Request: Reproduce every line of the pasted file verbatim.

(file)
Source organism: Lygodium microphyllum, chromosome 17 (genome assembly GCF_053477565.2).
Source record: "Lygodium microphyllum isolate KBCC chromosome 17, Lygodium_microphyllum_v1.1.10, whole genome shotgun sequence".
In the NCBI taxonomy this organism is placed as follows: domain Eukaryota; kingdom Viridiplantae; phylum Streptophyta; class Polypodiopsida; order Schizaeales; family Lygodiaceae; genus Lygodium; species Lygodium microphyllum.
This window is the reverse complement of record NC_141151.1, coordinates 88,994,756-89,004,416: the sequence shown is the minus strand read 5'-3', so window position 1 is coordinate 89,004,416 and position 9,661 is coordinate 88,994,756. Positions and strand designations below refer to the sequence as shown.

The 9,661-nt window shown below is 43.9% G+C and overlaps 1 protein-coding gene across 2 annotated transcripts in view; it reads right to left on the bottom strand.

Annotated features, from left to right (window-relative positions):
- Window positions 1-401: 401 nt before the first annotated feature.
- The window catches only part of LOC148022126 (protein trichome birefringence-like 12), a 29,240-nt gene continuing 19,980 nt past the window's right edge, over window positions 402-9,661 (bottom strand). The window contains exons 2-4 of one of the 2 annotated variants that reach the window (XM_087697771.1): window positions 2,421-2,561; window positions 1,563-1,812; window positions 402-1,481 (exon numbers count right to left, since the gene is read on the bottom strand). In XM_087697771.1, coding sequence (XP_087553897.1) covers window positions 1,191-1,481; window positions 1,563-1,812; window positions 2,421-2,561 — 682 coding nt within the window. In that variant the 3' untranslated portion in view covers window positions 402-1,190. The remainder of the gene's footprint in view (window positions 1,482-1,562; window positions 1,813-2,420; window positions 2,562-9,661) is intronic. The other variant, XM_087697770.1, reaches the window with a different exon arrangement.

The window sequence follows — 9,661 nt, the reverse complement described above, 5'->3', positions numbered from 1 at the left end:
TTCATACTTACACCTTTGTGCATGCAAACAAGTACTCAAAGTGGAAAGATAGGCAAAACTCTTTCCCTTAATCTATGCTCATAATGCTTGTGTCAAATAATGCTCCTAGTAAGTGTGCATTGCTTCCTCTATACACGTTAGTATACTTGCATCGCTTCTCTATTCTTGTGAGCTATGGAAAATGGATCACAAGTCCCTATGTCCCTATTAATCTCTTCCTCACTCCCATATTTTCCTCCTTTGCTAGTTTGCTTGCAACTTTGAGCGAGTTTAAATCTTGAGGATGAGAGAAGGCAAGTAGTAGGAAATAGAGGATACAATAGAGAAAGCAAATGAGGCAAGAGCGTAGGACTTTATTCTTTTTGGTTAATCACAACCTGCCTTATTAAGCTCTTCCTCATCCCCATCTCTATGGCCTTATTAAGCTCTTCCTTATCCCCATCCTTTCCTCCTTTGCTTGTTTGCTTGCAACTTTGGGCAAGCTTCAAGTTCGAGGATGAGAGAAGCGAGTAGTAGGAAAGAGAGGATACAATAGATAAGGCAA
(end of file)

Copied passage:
Source organism: Lygodium microphyllum, chromosome 17 (genome assembly GCF_053477565.2).
Source record: "Lygodium microphyllum isolate KBCC chromosome 17, Lygodium_microphyllum_v1.1.10, whole genome shotgun sequence".
In the NCBI taxonomy this organism is placed as follows: domain Eukaryota; kingdom Viridiplantae; phylum Streptophyta; class Polypodiopsida; order Schizaeales; family Lygodiaceae; genus Lygodium; species Lygodium microphyllum.
This window is the reverse complement of record NC_141151.1, coordinates 88,994,756-89,004,416: the sequence shown is the minus strand read 5'-3', so window position 1 is coordinate 89,004,416 and position 9,661 is coordinate 88,994,756. Positions and strand designations below refer to the sequence as shown.

The 9,661-nt window shown below is 43.9% G+C and overlaps 1 protein-coding gene across 2 annotated transcripts in view; it reads right to left on the bottom strand.

Annotated features, from left to right (window-relative positions):
- Window positions 1-401: 401 nt before the first annotated feature.
- The window catches only part of LOC148022126 (protein trichome birefringence-like 12), a 29,240-nt gene continuing 19,980 nt past the window's right edge, over window positions 402-9,661 (bottom strand). The window contains exons 2-4 of one of the 2 annotated variants that reach the window (XM_087697771.1): window positions 2,421-2,561; window positions 1,563-1,812; window positions 402-1,481 (exon numbers count right to left, since the gene is read on the bottom strand). In XM_087697771.1, coding sequence (XP_087553897.1) covers window positions 1,191-1,481; window positions 1,563-1,812; window positions 2,421-2,561 — 682 coding nt within the window. In that variant the 3' untranslated portion in view covers window positions 402-1,190. The remainder of the gene's footprint in view (window positions 1,482-1,562; window positions 1,813-2,420; window positions 2,562-9,661) is intronic. The other variant, XM_087697770.1, reaches the window with a different exon arrangement.

The window sequence follows — 9,661 nt, the reverse complement described above, 5'->3', positions numbered from 1 at the left end:
TTCATACTTACACCTTTGTGCATGCAAACAAGTACTCAAAGTGGAAAGATAGGCAAAACTCTTTCCCTTAATCTATGCTCATAATGCTTGTGTCAAATAATGCTCCTAGTAAGTGTGCATTGCTTCCTCTATACACGTTAGTATACTTGCATCGCTTCTCTATTCTTGTGAGCTATGGAAAATGGATCACAAGTCCCTATGTCCCTATTAATCTCTTCCTCACTCCCATATTTTCCTCCTTTGCTAGTTTGCTTGCAACTTTGAGCGAGTTTAAATCTTGAGGATGAGAGAAGGCAAGTAGTAGGAAATAGAGGATACAATAGAGAAAGCAAATGAGGCAAGAGCGTAGGACTTTATTCTTTTTGGTTAATCACAACCTGCCTTATTAAGCTCTTCCTCATCCCCATCTCTATGGCCTTATTAAGCTCTTCCTTATCCCCATCCTTTCCTCCTTTGCTTGTTTGCTTGCAACTTTGGGCAAGCTTCAAGTTCGAGGATGAGAGAAGCGAGTAGTAGGAAAGAGAGGATACAATAGATAAGGCAA